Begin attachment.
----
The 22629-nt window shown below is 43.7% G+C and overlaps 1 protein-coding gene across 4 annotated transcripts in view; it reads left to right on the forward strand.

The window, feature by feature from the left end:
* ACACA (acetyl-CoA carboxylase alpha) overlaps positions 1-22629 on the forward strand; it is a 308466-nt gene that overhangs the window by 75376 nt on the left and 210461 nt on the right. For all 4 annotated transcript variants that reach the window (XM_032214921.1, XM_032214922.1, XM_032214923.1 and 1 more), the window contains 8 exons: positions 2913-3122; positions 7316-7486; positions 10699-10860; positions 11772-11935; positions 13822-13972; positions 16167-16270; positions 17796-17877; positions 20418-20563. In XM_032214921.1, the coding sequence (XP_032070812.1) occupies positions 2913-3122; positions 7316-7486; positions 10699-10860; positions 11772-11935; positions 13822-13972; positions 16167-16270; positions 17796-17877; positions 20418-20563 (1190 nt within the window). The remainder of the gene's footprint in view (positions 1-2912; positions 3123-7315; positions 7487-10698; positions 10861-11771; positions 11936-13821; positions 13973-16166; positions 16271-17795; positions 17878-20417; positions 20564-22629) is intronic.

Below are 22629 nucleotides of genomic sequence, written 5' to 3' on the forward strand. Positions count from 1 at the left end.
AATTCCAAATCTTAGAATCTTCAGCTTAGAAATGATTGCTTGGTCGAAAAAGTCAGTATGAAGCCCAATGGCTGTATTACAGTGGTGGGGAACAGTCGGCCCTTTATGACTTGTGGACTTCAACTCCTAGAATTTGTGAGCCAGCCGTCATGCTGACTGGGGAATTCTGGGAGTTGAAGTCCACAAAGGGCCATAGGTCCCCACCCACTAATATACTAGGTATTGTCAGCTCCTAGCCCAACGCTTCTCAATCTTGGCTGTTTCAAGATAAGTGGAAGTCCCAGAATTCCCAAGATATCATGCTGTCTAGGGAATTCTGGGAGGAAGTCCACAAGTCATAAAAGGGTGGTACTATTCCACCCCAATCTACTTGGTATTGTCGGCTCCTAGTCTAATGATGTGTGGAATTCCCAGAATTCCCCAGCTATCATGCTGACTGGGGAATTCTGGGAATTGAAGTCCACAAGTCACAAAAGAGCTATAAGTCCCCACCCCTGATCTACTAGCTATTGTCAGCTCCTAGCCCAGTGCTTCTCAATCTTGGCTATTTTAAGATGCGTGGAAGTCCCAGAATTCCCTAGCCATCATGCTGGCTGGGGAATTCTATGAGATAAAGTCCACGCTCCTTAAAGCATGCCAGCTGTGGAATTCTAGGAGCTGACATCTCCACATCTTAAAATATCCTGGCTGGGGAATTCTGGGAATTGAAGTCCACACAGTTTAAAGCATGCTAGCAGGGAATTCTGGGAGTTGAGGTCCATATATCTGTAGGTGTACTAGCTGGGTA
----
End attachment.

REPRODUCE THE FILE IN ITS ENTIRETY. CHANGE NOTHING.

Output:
The 22629-nt window shown below is 43.7% G+C and overlaps 1 protein-coding gene across 4 annotated transcripts in view; it reads left to right on the forward strand.

The window, feature by feature from the left end:
* ACACA (acetyl-CoA carboxylase alpha) overlaps positions 1-22629 on the forward strand; it is a 308466-nt gene that overhangs the window by 75376 nt on the left and 210461 nt on the right. For all 4 annotated transcript variants that reach the window (XM_032214921.1, XM_032214922.1, XM_032214923.1 and 1 more), the window contains 8 exons: positions 2913-3122; positions 7316-7486; positions 10699-10860; positions 11772-11935; positions 13822-13972; positions 16167-16270; positions 17796-17877; positions 20418-20563. In XM_032214921.1, the coding sequence (XP_032070812.1) occupies positions 2913-3122; positions 7316-7486; positions 10699-10860; positions 11772-11935; positions 13822-13972; positions 16167-16270; positions 17796-17877; positions 20418-20563 (1190 nt within the window). The remainder of the gene's footprint in view (positions 1-2912; positions 3123-7315; positions 7487-10698; positions 10861-11771; positions 11936-13821; positions 13973-16166; positions 16271-17795; positions 17878-20417; positions 20564-22629) is intronic.

Below are 22629 nucleotides of genomic sequence, written 5' to 3' on the forward strand. Positions count from 1 at the left end.
AATTCCAAATCTTAGAATCTTCAGCTTAGAAATGATTGCTTGGTCGAAAAAGTCAGTATGAAGCCCAATGGCTGTATTACAGTGGTGGGGAACAGTCGGCCCTTTATGACTTGTGGACTTCAACTCCTAGAATTTGTGAGCCAGCCGTCATGCTGACTGGGGAATTCTGGGAGTTGAAGTCCACAAAGGGCCATAGGTCCCCACCCACTAATATACTAGGTATTGTCAGCTCCTAGCCCAACGCTTCTCAATCTTGGCTGTTTCAAGATAAGTGGAAGTCCCAGAATTCCCAAGATATCATGCTGTCTAGGGAATTCTGGGAGGAAGTCCACAAGTCATAAAAGGGTGGTACTATTCCACCCCAATCTACTTGGTATTGTCGGCTCCTAGTCTAATGATGTGTGGAATTCCCAGAATTCCCCAGCTATCATGCTGACTGGGGAATTCTGGGAATTGAAGTCCACAAGTCACAAAAGAGCTATAAGTCCCCACCCCTGATCTACTAGCTATTGTCAGCTCCTAGCCCAGTGCTTCTCAATCTTGGCTATTTTAAGATGCGTGGAAGTCCCAGAATTCCCTAGCCATCATGCTGGCTGGGGAATTCTATGAGATAAAGTCCACGCTCCTTAAAGCATGCCAGCTGTGGAATTCTAGGAGCTGACATCTCCACATCTTAAAATATCCTGGCTGGGGAATTCTGGGAATTGAAGTCCACACAGTTTAAAGCATGCTAGCAGGGAATTCTGGGAGTTGAGGTCCATATATCTGTAGGTGTACTAGCTGGGTA